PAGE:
One in four adults in the United States experiences a mental illness in a given year, according to the National Alliance on Mental Illness (NAMI), and the millions of people who love, live and work with those individuals are also impacted.
It is no surprise, then, that the Josselyn Center in Northfield, a community-based behavioral health center, serves more than 1,000 people on the North Shore. What is surprising to some is how long the Josselyn Center has been serving the community. It first began providing mental health services in 1951, more than a decade before President John F. Kennedy signed the Community Mental Health Act into law in 1963 as part of his New Frontier.
“The Josselyn Center has always been a very forward-thinking organization,” explains Susan Resko, who has served as president of the Josselyn Center for the past year.
In its decades of operation, the Josselyn Center received funding both from private sources as well as the state of Illinois. “As mental health needs have skyrocketed, the funding has gone to naught,” says Denise Nash, director external affairs for the Josselyn Center.
A decade ago, the center received $1 million from the state. That number has gone down over time and with the state budget crisis, the funding has all but disappeared. Last year, the Josselyn Center received just $12,000 from the state.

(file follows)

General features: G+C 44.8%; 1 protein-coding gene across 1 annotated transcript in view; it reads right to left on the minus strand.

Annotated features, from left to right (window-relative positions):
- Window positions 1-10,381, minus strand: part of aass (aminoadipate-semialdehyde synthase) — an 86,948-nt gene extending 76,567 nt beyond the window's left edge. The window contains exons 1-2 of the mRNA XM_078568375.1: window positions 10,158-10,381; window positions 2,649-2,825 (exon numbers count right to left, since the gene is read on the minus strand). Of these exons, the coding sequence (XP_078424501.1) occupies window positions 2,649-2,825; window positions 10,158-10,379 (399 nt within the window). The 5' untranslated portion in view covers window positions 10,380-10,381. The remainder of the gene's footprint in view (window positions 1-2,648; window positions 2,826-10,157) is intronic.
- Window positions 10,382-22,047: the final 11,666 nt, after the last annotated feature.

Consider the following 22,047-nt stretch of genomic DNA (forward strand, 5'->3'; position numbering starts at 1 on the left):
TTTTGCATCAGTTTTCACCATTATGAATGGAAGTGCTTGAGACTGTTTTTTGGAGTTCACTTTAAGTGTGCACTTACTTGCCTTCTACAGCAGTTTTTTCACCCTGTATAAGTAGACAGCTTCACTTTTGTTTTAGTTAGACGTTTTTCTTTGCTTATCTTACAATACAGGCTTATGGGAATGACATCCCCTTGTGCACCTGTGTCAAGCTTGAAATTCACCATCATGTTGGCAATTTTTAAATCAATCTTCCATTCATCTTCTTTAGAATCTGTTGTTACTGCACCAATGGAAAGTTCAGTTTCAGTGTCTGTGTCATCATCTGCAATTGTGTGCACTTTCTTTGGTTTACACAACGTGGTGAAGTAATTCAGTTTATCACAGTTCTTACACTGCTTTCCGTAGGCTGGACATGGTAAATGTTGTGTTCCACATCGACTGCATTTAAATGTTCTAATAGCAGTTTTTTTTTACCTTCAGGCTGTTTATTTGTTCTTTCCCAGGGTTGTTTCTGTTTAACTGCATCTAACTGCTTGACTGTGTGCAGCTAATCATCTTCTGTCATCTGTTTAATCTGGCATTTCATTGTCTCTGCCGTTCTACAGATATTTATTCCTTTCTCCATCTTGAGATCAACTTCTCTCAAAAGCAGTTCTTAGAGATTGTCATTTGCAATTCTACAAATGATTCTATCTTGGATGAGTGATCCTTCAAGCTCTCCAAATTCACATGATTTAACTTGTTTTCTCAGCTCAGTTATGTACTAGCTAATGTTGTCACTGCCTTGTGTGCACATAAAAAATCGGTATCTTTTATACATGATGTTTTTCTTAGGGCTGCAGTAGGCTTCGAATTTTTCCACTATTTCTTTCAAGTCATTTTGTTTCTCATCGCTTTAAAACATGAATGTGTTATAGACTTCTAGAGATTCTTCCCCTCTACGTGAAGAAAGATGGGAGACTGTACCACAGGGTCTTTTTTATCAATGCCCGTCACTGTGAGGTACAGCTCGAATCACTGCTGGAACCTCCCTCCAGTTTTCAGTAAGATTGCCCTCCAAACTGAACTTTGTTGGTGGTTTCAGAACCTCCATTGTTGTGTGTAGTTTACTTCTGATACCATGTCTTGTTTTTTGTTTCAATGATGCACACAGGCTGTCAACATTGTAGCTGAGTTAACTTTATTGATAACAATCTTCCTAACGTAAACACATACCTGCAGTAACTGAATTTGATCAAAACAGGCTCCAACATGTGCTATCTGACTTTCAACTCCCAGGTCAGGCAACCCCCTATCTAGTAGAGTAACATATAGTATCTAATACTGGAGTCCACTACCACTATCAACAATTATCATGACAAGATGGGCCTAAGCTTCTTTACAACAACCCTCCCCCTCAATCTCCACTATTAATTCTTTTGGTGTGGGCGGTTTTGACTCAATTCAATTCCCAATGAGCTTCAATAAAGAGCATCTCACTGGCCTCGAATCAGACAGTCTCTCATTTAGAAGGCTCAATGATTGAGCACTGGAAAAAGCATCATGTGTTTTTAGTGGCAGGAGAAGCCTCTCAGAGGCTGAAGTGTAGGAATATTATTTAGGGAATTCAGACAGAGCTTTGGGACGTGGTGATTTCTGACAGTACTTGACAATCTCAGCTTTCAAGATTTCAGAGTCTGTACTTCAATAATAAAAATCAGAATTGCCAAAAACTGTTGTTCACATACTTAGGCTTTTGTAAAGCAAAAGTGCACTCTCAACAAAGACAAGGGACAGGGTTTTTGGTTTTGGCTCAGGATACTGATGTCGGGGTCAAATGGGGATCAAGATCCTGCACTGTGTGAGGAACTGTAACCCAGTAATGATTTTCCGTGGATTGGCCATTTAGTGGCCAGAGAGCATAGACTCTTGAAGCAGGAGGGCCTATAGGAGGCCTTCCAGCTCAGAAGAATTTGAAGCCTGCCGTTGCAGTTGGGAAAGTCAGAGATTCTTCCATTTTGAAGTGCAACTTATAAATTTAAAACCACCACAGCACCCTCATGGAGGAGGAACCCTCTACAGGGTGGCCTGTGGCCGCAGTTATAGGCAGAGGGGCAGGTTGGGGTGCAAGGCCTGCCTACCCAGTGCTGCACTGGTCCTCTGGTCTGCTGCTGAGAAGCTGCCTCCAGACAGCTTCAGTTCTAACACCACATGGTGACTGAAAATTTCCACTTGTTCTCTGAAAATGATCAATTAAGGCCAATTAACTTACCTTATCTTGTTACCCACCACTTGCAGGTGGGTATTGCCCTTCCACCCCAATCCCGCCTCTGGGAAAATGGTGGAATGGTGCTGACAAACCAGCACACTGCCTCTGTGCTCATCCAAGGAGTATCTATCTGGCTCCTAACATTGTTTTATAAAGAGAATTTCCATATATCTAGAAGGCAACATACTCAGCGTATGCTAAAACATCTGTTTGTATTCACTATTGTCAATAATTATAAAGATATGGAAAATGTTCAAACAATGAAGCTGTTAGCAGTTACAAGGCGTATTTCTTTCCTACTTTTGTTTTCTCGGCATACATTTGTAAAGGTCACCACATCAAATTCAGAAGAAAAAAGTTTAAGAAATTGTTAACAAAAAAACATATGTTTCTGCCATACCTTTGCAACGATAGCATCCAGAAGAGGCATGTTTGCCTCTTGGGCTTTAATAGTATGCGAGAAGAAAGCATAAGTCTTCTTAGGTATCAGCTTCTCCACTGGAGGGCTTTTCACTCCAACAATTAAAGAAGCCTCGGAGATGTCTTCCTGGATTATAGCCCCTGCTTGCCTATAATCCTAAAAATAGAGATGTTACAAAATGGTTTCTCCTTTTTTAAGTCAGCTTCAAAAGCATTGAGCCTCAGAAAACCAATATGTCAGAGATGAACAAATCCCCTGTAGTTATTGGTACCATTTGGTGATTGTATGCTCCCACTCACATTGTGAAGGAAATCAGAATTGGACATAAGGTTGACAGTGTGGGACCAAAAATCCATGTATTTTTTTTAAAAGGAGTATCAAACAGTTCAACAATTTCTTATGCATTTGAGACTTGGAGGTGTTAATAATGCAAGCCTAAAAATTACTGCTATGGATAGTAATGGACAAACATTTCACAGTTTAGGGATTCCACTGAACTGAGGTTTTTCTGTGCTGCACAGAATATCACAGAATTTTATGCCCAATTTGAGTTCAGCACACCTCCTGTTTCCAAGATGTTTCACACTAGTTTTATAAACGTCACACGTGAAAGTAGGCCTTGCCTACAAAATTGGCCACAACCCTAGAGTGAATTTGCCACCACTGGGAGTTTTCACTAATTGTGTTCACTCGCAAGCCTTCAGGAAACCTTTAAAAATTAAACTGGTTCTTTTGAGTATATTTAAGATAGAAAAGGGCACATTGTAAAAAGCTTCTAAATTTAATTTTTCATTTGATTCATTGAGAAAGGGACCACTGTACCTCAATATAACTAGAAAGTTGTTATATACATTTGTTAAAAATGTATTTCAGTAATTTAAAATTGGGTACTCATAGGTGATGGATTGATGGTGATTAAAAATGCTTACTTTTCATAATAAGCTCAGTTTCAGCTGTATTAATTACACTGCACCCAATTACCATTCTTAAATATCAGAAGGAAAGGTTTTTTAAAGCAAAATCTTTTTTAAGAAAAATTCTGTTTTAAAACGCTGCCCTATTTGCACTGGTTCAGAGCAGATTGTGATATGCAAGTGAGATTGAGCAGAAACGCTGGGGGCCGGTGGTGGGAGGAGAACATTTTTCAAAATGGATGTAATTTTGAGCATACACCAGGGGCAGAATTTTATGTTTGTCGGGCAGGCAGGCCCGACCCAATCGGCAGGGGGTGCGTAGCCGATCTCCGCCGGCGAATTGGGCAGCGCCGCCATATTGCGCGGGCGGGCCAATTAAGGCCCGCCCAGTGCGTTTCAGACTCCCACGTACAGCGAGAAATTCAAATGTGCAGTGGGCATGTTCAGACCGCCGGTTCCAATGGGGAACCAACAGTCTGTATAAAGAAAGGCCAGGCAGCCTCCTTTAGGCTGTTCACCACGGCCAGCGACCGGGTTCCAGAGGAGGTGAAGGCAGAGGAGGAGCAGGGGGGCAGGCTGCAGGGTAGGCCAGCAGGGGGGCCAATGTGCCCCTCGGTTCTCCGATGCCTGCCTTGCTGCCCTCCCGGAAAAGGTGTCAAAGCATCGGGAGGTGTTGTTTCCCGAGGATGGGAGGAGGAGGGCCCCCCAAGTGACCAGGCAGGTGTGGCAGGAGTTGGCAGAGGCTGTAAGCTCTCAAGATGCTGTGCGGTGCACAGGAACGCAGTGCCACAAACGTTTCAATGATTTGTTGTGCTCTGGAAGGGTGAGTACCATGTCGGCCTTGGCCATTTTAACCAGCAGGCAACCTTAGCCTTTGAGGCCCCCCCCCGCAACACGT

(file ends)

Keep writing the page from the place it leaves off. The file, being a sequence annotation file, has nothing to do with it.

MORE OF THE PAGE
“Right after I walked in, our funding was virtually eliminated,” says Resko. She adds, “That money won’t be coming back.”
Instead of shutting its doors, the Josselyn Center launched an effort to reinvigorate itself with new programming, new events, and new donors. The organization’s new tagline, “It’s a new day at the Josselyn Center,” encapsulates the effort to rebrand the center, and part of that effort is reminding people that the Center is still serving the community.
“A lot of people I speak with have forgotten about it, or didn’t realize it was still around. It’s gone under the radar for the past decade, and we’re spreading the word and bringing light to the mental health crisis and that there is help available,” says Mary Womsley, a Josselyn Center board member.